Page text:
Determination of phenolic and steroid endocrine disrupting compounds in environmental matrices

Research Article Area 6.4 · Monitoring and Fate of Persistent Chemicals

Abstract

Background. aim and scope

Many pollutants have received significant attention due to their potential estrogenic effect and are classified as endocrine disrupting compounds (EDCs). EDCs comprise many classes of organic compounds. The development or optimization of analytical protocols for the simultaneous determination of EDCs in environmental samples is an analytical challenge because these compounds exhibit different physicochemical characteristics, they occur in the aquatic environment in relatively low concentrations and, furthermore, environmental samples are considered as complex matrices.

The aim of this study is the development of analytical methods for the simultaneous determination of phenolic and steroid EDCs in aqueous and solid samples. The target compounds are 4-nonylphenol, 4-octylphenol, their ethoxylate oligomers (monoand di-ethoxylates of nonylphenol and octylphenol), bisphenol A, the estrogens (estriol, estrone, 17β-estradiol, 17α-estradiol) and the synthetic steroids (mestranol and 17α-ethynylestradiol).

Materials and Methods

Solid phase extraction employing Oasis HLB cartridges and different elution solvents was used for the recovery studies of the target compounds from various types of water samples (ultrapure water, artificial seawater, river water and seawater). Ultrasonic assisted extraction was applied for the recovery of the target EDCs from the solid samples. The recoveries were assessed using various solvents for the extraction and the elution of EDCs from different SPE cartridges used for clean up. Gas chromatography-mass spectrometry after derivatization with N,O-bis(trimethylsilyl)-trifluoroacetamide was employed for the determination of these compounds.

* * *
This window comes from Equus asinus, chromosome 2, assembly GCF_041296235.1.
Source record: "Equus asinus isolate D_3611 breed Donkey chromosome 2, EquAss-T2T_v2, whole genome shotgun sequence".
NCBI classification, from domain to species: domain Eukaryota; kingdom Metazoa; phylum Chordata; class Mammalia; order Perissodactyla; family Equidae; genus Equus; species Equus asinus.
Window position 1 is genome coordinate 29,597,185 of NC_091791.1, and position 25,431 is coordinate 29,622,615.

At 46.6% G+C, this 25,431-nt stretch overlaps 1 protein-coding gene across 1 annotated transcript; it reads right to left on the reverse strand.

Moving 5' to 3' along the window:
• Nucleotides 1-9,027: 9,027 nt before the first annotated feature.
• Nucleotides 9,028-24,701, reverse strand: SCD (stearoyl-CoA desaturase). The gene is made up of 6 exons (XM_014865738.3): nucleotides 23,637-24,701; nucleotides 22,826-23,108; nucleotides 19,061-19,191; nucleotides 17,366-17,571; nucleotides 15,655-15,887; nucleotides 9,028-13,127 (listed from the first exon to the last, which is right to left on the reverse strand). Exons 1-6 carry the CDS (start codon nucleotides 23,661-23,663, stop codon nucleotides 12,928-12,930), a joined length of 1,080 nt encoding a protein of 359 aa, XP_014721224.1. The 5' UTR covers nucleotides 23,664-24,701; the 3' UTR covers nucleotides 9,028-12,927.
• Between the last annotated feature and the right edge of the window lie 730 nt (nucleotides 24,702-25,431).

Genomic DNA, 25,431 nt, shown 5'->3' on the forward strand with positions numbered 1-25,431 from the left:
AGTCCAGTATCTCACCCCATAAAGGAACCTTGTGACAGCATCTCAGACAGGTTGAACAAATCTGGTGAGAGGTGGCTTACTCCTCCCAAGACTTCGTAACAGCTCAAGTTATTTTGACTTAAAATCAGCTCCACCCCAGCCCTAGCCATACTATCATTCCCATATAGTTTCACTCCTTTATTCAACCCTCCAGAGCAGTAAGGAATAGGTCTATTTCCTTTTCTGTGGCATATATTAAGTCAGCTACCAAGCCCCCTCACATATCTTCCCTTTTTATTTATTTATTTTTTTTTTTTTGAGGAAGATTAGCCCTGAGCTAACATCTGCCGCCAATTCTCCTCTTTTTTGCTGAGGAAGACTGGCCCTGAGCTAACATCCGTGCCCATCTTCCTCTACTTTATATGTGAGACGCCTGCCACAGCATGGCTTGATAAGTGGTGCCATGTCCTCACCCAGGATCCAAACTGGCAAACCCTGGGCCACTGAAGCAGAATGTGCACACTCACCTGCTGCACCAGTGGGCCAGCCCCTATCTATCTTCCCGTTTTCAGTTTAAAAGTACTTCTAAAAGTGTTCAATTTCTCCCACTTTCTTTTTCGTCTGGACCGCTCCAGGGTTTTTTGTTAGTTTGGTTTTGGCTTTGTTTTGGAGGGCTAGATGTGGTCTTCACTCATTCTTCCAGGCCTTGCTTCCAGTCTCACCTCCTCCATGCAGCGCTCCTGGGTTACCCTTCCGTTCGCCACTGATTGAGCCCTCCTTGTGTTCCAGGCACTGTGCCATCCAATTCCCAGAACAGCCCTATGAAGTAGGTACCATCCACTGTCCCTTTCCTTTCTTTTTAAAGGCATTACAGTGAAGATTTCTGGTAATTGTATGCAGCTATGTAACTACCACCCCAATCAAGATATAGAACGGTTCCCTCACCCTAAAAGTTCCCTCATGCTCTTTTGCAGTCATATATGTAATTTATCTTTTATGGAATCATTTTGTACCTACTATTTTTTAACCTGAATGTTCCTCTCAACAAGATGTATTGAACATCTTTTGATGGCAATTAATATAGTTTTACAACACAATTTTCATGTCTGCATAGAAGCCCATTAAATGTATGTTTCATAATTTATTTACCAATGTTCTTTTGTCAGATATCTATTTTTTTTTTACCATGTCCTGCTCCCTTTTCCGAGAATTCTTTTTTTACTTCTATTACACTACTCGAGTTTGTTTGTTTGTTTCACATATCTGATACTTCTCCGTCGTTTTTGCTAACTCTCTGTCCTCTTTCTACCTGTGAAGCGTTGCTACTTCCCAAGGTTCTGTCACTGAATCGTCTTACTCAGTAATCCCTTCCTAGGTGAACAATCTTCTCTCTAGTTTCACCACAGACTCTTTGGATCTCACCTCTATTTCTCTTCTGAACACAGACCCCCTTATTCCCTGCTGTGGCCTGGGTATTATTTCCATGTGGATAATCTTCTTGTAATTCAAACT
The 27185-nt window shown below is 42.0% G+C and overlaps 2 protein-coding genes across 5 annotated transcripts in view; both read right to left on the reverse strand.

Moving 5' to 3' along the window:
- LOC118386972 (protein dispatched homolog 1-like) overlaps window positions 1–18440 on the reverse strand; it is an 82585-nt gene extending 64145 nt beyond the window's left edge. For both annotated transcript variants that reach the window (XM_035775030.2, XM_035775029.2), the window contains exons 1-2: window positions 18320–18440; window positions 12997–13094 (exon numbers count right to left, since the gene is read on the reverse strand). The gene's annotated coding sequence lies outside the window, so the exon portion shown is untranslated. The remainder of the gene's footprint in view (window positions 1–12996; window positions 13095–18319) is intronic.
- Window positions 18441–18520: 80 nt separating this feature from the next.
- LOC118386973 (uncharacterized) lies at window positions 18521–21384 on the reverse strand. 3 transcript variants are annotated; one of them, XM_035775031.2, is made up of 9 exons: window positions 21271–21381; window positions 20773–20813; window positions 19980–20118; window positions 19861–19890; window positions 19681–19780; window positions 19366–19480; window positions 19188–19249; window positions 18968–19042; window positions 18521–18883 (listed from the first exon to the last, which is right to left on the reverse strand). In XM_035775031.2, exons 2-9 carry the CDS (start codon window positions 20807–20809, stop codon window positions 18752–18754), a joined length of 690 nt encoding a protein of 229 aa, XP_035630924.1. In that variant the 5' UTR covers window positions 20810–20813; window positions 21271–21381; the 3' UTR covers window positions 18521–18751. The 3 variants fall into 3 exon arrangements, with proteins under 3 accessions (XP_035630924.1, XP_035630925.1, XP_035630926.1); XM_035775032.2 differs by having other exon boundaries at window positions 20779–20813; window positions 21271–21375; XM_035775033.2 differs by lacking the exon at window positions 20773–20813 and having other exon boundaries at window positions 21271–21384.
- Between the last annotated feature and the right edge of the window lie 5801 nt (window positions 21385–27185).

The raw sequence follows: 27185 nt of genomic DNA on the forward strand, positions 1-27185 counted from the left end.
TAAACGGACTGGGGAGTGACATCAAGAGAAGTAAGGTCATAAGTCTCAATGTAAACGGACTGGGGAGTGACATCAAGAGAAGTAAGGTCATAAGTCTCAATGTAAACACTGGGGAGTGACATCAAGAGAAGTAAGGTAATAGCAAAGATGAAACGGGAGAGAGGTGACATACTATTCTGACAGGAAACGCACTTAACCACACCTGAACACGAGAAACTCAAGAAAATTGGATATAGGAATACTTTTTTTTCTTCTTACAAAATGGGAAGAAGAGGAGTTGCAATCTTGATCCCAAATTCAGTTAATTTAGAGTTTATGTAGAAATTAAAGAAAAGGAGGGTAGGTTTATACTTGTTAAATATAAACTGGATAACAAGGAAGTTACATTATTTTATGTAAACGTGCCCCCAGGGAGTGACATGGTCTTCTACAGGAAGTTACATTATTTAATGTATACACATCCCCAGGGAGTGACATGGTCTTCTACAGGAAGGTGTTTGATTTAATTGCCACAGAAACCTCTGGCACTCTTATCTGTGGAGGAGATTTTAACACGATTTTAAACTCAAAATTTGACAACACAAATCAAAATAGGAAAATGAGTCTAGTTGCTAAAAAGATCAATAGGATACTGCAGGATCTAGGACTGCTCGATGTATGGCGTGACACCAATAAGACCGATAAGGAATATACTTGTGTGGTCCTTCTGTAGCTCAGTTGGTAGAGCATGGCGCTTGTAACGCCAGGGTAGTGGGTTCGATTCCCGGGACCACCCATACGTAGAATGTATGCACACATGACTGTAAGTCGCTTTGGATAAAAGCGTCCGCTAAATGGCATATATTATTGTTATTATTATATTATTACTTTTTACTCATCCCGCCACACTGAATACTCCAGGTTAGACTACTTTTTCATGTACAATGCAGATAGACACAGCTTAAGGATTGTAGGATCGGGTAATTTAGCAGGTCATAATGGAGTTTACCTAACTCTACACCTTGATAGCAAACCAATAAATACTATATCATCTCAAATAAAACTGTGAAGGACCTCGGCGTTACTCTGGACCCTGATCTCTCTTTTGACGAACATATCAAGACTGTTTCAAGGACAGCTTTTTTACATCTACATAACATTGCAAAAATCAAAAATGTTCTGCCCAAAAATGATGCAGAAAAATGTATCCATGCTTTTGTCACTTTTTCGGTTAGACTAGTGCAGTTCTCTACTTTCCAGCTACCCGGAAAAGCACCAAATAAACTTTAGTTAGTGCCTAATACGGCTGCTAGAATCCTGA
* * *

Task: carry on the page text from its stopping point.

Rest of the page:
Results and Discussion

The recovery rates of three elution solvents (methanol, acetone and ethylacetate) for the extraction of target EDCs from artificial seawater were assessed after preconcentration on SPE cartridges. Acetone showed better recoveries and was further tested for its extraction efficiency in different water types (river water, seawater). Ultrasonic assisted extraction was used for the recovery of target EDCs from solid matrices. Acetone, methanol, mixture of acetone-methanol (1:1) and ethylacetate were used as extraction solvents. Ethylacetate and the mixture of acetone-methanol (1:1) exhibited better extraction efficiencies. An additional clean up step was necessary for sediment samples. Different SPE cartridges were employed for clean up of the extracts (Oasis HLB, C18, Florisil, silica, combination of silica and alumina). Florisil cartridges were finally used. The proposed methods were further validated on the determination of target EDCs in field collected samples (river water, seawater, wastewater, total suspended solids and sediments) from the major area of Thessaloniki, Greece.

Conclusions

Efficient and accurate integrated methods for the simultaneous determination of alkylphenols (nonylphenol, octylphenol), their ethoxylate oligomers (mono-and di-ethoxylate of nonylphenol and octylphenol), bisphenol A and steroids (estriol, estrone, 17β-estradiol, 17α-estradiol, mestranol and 17α-ethynylestradiol) in aqueous and solid samples were developed. The proposed methods were applied for the determination of the target compounds in representative environmental samples in the area of Thessaloniki, Northern Greece.

Recommendations and Perspectives

This study confirms the occurrence of selected EDCs in inland and marine waters in the area of Thessaloniki, Northern Greece. Since there is no previous data on the occurrence of the target EDCs in the major area, an extended survey is in progress to evaluate the occurrence and fate of these compounds.

Keywords

Alkylphenols analytical method development endocrine disrupting compounds estrogens nonylphenol solid phase extraction sediment total suspended solids ultrasonication water 

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Copyright information

© Springer-Verlag 2008

Authors and Affiliations

  1. 1.Chemistry Department, Environmental Pollution Control LaboratoryAristotle University of ThessalonikiThessalonikiGreece

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